"One of our stores had a telephone call from a man who said he'd like to buy 600 copies of the book," said the buyer for a major book chain in the Northeast. "We didn't have 600 copies — in fact, we didn't have any copies then. We were returning it. Now its coming back on the list, apparently because Hubbard's people are creating a demand."

The buyer for a national book chain, asked about sales of "Battlefield Earth" in his stores, replied "You know who wrote it and what organization he heads. That would give you a clue." He added that sales have been strongest in Southern California and Florida, where the Scientology church owns large teaching and counseling centers. There have been orders in some stores in his chain for as many as 800 copies of the book, he said, which is highly unusual.

Michael J. Flynn, a Boston lawyer who represents many former Scientologists, said that recent defectors from Scientology have told him that church members are now buying "Battlefield Earth" "to develop Hubbard's reputation as a sci-fi writer and author, to transform him into a public-opinion leader in this country."

Recently, Author Services, a Los Angeles company that manages Hubbard's literary affairs, and whose officers and directors are said to he Scientologists, announced plans to establish an L. Ron Hubbard Library in Los Angeles to house more than 1,000 Hubbard fiction and non-fiction titles, more than 600 editions of his works and a permanent collection of memorabilia.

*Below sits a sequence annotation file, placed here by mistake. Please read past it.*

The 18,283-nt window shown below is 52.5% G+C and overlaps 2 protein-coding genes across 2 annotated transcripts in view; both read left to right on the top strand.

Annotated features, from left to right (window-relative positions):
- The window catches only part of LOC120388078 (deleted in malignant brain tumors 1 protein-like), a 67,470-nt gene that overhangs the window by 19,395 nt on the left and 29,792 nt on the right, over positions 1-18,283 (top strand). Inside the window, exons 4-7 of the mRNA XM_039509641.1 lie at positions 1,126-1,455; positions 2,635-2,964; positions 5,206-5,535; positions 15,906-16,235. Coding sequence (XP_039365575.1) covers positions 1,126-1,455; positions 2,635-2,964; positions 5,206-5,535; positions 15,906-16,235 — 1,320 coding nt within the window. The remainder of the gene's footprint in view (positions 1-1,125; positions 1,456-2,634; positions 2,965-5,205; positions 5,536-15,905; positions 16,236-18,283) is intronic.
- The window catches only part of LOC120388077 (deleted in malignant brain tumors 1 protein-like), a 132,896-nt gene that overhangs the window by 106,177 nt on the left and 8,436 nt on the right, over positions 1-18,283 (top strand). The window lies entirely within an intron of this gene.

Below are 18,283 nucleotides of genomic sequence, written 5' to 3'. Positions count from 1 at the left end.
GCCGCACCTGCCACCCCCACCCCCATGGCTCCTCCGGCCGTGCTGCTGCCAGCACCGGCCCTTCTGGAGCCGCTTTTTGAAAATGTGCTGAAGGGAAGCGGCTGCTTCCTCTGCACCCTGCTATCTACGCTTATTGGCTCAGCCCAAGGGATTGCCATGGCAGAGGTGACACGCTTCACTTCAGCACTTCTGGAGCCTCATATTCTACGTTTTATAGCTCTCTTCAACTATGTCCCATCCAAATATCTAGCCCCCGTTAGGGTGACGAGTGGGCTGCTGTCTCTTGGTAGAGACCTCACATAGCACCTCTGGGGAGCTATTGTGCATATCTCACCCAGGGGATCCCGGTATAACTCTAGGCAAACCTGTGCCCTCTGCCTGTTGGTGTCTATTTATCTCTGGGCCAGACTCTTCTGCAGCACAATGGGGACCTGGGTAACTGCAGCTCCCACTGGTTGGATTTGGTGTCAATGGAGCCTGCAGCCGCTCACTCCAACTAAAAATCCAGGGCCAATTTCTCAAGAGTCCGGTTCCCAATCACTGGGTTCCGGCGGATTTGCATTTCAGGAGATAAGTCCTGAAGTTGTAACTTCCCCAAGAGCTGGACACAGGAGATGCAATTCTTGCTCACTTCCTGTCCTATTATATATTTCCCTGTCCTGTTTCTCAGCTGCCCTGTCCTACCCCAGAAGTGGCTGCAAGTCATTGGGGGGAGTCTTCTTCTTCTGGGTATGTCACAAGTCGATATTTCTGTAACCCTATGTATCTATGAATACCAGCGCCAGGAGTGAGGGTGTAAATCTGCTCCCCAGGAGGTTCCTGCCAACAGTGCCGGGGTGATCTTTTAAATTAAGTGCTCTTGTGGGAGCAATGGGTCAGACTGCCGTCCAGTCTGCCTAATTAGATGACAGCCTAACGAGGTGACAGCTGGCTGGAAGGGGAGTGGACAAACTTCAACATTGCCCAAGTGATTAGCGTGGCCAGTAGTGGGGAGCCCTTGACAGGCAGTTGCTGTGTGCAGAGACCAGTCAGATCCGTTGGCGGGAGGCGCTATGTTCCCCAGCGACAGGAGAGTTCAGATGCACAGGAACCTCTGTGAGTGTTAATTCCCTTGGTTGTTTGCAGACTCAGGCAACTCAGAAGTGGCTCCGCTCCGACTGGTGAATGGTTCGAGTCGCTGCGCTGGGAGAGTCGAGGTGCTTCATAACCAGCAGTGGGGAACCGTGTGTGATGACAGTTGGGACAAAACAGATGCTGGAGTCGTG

Book sellers suggest that church members could be trying to buy themselves a best seller in order to obtain a large paperback or movie sale, both of which are often contingent on a book's first becoming a best seller in hard cover. The book has not yet been sold either for paperback or to the movies.

None of the criticism about purchases of the book has been directed against the publisher, St Martin's Press, which won worldwide English-language rights to it in an auction in 1981 and has promoted and publicized the book as highly readable escapism.

But criticism about the author and his followers is widespread, and so are reports fueled in part by a bitter internal battle being waged over control of the Church of Scientology's hundreds of millions of dollars and in part by the fact that the 72-year-old Hubbard has not been seen in public for some years.

Hubbard wrote "Dianetics: The Modern Science of Mental Health" in 1950. The book became a huge best seller and eventually the basis for Scientology, which Hubbard founded four years later.

Scientology stresses one-on-one counseling sessions, for a mandatory donation of up to $300 an hour, in which an "E-Meter" device patented by Hubbard and similar to a lie detector is used to test emotional responses by measuring changes in the electrical properties of a person's skin. These sessions, for followers hoping to eradicate negative mental images, essentially traumatic memories, are said to continue for years.

The controversy surrounding Scientology has also continued for years. Flynn, the lawyer, said that for about a decade Scientology members, in what they called Operation Hydra, stole from bookstores, libraries and newspaper morgues any material that reflected badly on the church. Affidavits to that effect have been filed by former Scientologists in at least five cases involving the Church of Scientology, the lawyer said.

Documents seized by federal agents at Scientology offices in Los Angeles and Washington, and made public in November 1979 after the convictions of Hubbard's wife, Mary Sue, and eight other Scientology officers and directors, showed that Scientology members had stolen thousands of pages of government files and had wiretapped and spied on the Federal Bureau of Investigation, the Central Intelligence Agency, the Internal Revenue Service and other public agencies.

[Picture / Caption: L. Ron Hubbard, the author of 'Battlefield Earth.' In a 1968 photo.]